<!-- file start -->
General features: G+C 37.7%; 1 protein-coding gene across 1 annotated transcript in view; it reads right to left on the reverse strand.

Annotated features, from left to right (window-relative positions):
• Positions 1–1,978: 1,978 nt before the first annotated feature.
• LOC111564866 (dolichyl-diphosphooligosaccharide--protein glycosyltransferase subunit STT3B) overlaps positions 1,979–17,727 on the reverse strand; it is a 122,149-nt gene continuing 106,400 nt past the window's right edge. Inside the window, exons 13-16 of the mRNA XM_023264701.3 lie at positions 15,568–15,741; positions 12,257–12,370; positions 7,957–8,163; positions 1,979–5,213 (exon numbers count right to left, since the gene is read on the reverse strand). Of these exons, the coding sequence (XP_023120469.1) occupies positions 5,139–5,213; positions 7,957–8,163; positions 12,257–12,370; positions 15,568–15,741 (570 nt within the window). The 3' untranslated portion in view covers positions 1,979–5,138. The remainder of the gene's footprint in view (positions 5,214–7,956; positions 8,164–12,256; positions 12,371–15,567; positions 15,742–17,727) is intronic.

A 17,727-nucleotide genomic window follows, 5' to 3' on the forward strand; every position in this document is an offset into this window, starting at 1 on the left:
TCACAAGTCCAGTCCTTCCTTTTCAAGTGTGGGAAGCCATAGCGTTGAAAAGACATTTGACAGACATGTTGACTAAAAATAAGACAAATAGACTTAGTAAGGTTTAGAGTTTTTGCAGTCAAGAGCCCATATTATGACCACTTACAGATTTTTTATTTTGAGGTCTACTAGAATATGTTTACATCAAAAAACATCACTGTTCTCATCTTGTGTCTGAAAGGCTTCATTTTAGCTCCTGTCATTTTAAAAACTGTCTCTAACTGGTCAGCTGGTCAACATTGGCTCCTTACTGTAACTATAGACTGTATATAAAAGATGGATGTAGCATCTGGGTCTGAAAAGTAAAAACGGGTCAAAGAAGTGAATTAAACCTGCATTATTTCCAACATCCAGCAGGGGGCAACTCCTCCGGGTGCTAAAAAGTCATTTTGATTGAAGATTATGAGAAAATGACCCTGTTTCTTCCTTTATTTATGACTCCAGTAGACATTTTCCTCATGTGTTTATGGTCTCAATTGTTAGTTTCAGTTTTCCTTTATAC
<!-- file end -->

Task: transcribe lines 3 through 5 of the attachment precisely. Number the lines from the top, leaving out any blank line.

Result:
• Positions 1–1,978: 1,978 nt before the first annotated feature.
• LOC111564866 (dolichyl-diphosphooligosaccharide--protein glycosyltransferase subunit STT3B) overlaps positions 1,979–17,727 on the reverse strand; it is a 122,149-nt gene continuing 106,400 nt past the window's right edge. Inside the window, exons 13-16 of the mRNA XM_023264701.3 lie at positions 15,568–15,741; positions 12,257–12,370; positions 7,957–8,163; positions 1,979–5,213 (exon numbers count right to left, since the gene is read on the reverse strand). Of these exons, the coding sequence (XP_023120469.1) occupies positions 5,139–5,213; positions 7,957–8,163; positions 12,257–12,370; positions 15,568–15,741 (570 nt within the window). The 3' untranslated portion in view covers positions 1,979–5,138. The remainder of the gene's footprint in view (positions 5,214–7,956; positions 8,164–12,256; positions 12,371–15,567; positions 15,742–17,727) is intronic.

A 17,727-nucleotide genomic window follows, 5' to 3' on the forward strand; every position in this document is an offset into this window, starting at 1 on the left: